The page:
gabrielse175.jpgBy Megan Fellman

 

EVANSTON, Ill. --- Physicist Gerald Gabrielse, a leader in super-precise measurements of fundamental particles and the study of anti-matter, will join Northwestern University as Board of Trustees Professor of Physics, the University announced today. He also will be the founding director of the Center for Fundamental Physics at Low Energies.

 

Gabrielse, a past chair of the Harvard University physics department and currently the George Vasmer Leverett Professor of Physics at Harvard, is internationally renowned for his precise comparisons of matter and anti-matter. Discovery of any unexpected difference between matter and anti-matter would shatter the world of particle physics. His application of the techniques of atomic physics to make super-precise measurements of the electron plays an important role in particle physics; these measurements are sensitive to new physics effects beyond the reach of the Large Hadron Collider.

 

“Jerry is a big-picture thinker, scientist of the highest caliber and dedicated teacher,” said Adrian Randolph, dean of Northwestern’s Weinberg College of Arts and Sciences. “We are thrilled to have him join our faculty. He and the Center for Fundamental Physics will ensure Northwestern is a leader in atomic, molecular and optical physics.”

 

In addition to his research, Gabrielse is known as a gifted educator of both undergraduate and graduate students. Of his many prestigious awards, he is most proud of Harvard’s Levenson Memorial Teaching Prize for excellence in undergraduate teaching.

 

Gabrielse will join Northwestern Sept. 1, 2017. He will build a broad research group that focuses on a variety of atomic, elementary particle and low-temperature physics experiments.

 

“Jerry is advancing our knowledge of the fundamental building blocks of the universe in very creative ways,” Northwestern Provost Daniel Linzer said. “He will bring a great intellect and curiosity as well as a talented group of researchers to Northwestern.”

 

Gabrielse will make a distinctive and lasting contribution to Northwestern and to the department of physics and astronomy.

 

“As founding director of Northwestern’s Center for Fundamental Physics at Low Energies, I have the chance to establish an internationally visible and significant center of excellence that will be an exciting new opportunity for the University’s students and faculty members,” Gabrielse said.

 

Unlike most atomic physics efforts at other institutions, research at this new center will focus on physics issues of a fundamental nature. Defining questions include: Can the indirect influence of new forces be seen through precision measurements of elementary particles? Are fundamental constants truly constant or do they change with time?

 

Gabrielse and his collaborators have investigated how round the charge distribution of an electron is. He is able to suspend a single electron for months at a time while measuring its magnetic moment to an incredible precision of three parts in 10 trillion. This measurement is the most stringent test of the most precise prediction ever made by physics theory. It is also the most precise measurement of a property of an elementary particle.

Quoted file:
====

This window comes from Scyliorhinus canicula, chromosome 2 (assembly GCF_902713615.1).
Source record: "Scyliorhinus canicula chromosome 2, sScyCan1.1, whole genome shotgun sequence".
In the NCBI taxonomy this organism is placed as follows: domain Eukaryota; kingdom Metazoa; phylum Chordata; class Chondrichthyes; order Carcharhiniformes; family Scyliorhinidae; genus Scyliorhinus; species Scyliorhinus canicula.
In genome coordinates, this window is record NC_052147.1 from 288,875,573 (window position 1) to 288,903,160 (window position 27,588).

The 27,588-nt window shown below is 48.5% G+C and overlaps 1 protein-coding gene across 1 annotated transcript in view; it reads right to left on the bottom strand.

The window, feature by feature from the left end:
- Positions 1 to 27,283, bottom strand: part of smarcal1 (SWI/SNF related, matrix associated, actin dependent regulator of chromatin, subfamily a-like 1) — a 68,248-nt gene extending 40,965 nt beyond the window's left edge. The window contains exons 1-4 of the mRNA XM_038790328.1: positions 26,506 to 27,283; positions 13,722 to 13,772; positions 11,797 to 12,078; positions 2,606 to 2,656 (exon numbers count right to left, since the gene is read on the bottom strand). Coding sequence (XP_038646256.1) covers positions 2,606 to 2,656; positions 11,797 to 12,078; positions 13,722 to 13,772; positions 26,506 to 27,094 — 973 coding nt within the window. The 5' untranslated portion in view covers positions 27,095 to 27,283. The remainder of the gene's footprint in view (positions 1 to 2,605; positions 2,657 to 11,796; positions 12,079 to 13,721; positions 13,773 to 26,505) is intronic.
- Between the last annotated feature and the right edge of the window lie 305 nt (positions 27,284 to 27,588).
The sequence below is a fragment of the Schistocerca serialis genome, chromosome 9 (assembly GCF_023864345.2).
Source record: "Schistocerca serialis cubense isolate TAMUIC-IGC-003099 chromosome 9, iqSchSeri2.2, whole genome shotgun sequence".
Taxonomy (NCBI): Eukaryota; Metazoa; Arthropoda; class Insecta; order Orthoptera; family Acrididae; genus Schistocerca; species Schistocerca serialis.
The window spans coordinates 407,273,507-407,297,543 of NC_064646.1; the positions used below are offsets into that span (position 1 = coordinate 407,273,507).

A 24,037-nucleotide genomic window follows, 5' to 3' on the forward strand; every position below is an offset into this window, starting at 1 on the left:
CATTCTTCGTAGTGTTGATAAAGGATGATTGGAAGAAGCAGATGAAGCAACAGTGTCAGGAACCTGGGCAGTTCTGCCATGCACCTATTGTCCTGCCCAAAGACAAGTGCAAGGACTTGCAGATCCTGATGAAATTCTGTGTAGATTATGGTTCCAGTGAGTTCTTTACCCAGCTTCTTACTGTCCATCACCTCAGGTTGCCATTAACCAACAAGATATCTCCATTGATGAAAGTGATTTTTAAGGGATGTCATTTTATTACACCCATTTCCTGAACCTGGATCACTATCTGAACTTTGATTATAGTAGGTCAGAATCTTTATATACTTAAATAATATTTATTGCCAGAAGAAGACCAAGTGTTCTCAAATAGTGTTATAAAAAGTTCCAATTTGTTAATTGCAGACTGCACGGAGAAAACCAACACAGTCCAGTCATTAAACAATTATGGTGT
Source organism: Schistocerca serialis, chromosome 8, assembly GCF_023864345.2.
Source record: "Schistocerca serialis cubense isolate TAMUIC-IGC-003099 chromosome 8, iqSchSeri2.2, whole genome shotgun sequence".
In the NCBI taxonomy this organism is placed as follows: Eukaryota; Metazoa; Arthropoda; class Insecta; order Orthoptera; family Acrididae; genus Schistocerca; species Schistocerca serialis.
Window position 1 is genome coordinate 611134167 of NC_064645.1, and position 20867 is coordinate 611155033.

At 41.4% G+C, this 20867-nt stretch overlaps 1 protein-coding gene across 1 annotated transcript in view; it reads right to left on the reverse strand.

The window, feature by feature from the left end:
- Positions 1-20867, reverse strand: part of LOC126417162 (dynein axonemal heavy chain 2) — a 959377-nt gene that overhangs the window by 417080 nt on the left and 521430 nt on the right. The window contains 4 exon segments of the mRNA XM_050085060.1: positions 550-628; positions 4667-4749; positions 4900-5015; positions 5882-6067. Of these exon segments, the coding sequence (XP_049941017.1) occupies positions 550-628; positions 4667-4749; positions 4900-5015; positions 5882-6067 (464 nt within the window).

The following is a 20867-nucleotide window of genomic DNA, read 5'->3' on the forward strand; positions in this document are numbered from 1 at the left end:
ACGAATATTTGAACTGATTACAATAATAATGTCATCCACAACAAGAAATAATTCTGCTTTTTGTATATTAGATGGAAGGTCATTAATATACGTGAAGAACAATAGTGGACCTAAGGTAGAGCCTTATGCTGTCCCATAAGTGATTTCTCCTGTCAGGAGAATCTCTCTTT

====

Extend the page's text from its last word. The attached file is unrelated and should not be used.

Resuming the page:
“Welcoming Jerry to Northwestern is a quantum leap towards excellence for our department,” said Michael Schmitt, professor of physics and astronomy at Northwestern and chair of the department. “His scientific achievements are world class, and his dedication and devotion to his students, both in his research group and in his classes, are inspiring.”

 

Gabrielse started the low-energy anti-proton and anti-hydrogen research program at the CERN laboratory in Europe. Hundreds of researchers have since joined such studies of anti-matter at CERN.

 

Gabrielse’s studies of the anti-proton and anti-hydrogen atom test a very fundamental law of physics. This law, known as “CPT invariance,” relates charge, parity and time. If Gabrielse were to find the law to be violated, even at the tiniest level, then theoretical physics would face a huge challenge. “This is a question that only experiments can answer,” he said. “God decides, we measure.”

 

Gabrielse is a member of the U.S. National Academy of Sciences (NAS) and a Fellow of the American Physical Society (APS). He served on numerous NAS committees and as chair of the division of atomic, molecular and optical physics of the APS.

 

He has received many distinguished awards, including the Julius Lilienfeld Prize and the Davisson-Germer Prize, both from the APS; Italy’s Tomassoni Prize; the Humboldt Research Award from Germany’s Alexander von Humboldt Foundation; and the Trotter Prize from Texas A&M University. In addition to the Levenson Prize, Gabrielse received from Harvard the George Ledlie Prize for exceptional research.

 

Gabrielse is an author of nearly 200 scientific publications. He also is a popular speaker who has given hundreds of invited lectures at conferences, university colloquiums, high schools and popular science venues.

 

Gabrielse received his master’s degree (1975) and doctorate (1980) from the University of Chicago. After a brief faculty position at the University of Washington in Seattle, he joined the Harvard faculty in 1987 as a full professor. Gabrielse also was a visiting scientist at both the Max Planck Institute for Quantum Optics and the Ludwig Maximilian University in Germany (2007 to 2008).

 

Read more in Northwestern News. >>